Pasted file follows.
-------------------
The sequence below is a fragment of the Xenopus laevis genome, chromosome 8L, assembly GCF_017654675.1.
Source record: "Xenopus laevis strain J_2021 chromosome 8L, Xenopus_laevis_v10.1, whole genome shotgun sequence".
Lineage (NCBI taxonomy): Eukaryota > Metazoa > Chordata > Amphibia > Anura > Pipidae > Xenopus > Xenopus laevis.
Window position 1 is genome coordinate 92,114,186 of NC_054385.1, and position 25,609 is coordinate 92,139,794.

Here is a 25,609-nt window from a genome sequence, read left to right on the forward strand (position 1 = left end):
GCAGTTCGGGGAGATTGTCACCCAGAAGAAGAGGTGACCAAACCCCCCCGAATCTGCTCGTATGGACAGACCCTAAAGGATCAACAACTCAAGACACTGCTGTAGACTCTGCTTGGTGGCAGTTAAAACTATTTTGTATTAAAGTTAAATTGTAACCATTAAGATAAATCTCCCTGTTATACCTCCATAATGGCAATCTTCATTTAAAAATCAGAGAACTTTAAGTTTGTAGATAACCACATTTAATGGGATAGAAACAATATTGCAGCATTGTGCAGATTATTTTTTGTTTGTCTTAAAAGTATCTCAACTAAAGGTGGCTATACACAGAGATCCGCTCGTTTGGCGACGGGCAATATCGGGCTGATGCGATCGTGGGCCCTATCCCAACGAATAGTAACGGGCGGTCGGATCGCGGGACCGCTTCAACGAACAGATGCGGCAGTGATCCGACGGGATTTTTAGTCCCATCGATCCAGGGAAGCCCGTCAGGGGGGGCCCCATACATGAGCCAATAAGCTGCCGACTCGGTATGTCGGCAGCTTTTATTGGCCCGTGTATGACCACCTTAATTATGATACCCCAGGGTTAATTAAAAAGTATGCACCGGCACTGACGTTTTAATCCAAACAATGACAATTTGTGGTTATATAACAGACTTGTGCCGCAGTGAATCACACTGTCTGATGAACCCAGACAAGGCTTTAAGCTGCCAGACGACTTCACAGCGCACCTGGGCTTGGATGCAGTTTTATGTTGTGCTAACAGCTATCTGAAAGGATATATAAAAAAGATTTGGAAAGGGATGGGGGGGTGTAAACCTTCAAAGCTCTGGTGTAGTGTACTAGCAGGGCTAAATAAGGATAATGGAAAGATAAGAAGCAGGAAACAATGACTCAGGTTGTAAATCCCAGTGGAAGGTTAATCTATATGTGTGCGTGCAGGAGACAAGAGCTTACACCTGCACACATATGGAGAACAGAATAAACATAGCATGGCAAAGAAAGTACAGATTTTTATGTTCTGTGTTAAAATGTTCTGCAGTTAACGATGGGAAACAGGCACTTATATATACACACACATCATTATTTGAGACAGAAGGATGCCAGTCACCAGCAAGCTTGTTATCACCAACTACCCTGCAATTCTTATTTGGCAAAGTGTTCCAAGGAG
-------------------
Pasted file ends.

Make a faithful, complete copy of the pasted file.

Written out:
The sequence below is a fragment of the Xenopus laevis genome, chromosome 8L, assembly GCF_017654675.1.
Source record: "Xenopus laevis strain J_2021 chromosome 8L, Xenopus_laevis_v10.1, whole genome shotgun sequence".
Lineage (NCBI taxonomy): Eukaryota > Metazoa > Chordata > Amphibia > Anura > Pipidae > Xenopus > Xenopus laevis.
Window position 1 is genome coordinate 92,114,186 of NC_054385.1, and position 25,609 is coordinate 92,139,794.

Here is a 25,609-nt window from a genome sequence, read left to right on the forward strand (position 1 = left end):
GCAGTTCGGGGAGATTGTCACCCAGAAGAAGAGGTGACCAAACCCCCCCGAATCTGCTCGTATGGACAGACCCTAAAGGATCAACAACTCAAGACACTGCTGTAGACTCTGCTTGGTGGCAGTTAAAACTATTTTGTATTAAAGTTAAATTGTAACCATTAAGATAAATCTCCCTGTTATACCTCCATAATGGCAATCTTCATTTAAAAATCAGAGAACTTTAAGTTTGTAGATAACCACATTTAATGGGATAGAAACAATATTGCAGCATTGTGCAGATTATTTTTTGTTTGTCTTAAAAGTATCTCAACTAAAGGTGGCTATACACAGAGATCCGCTCGTTTGGCGACGGGCAATATCGGGCTGATGCGATCGTGGGCCCTATCCCAACGAATAGTAACGGGCGGTCGGATCGCGGGACCGCTTCAACGAACAGATGCGGCAGTGATCCGACGGGATTTTTAGTCCCATCGATCCAGGGAAGCCCGTCAGGGGGGGCCCCATACATGAGCCAATAAGCTGCCGACTCGGTATGTCGGCAGCTTTTATTGGCCCGTGTATGACCACCTTAATTATGATACCCCAGGGTTAATTAAAAAGTATGCACCGGCACTGACGTTTTAATCCAAACAATGACAATTTGTGGTTATATAACAGACTTGTGCCGCAGTGAATCACACTGTCTGATGAACCCAGACAAGGCTTTAAGCTGCCAGACGACTTCACAGCGCACCTGGGCTTGGATGCAGTTTTATGTTGTGCTAACAGCTATCTGAAAGGATATATAAAAAAGATTTGGAAAGGGATGGGGGGGTGTAAACCTTCAAAGCTCTGGTGTAGTGTACTAGCAGGGCTAAATAAGGATAATGGAAAGATAAGAAGCAGGAAACAATGACTCAGGTTGTAAATCCCAGTGGAAGGTTAATCTATATGTGTGCGTGCAGGAGACAAGAGCTTACACCTGCACACATATGGAGAACAGAATAAACATAGCATGGCAAAGAAAGTACAGATTTTTATGTTCTGTGTTAAAATGTTCTGCAGTTAACGATGGGAAACAGGCACTTATATATACACACACATCATTATTTGAGACAGAAGGATGCCAGTCACCAGCAAGCTTGTTATCACCAACTACCCTGCAATTCTTATTTGGCAAAGTGTTCCAAGGAG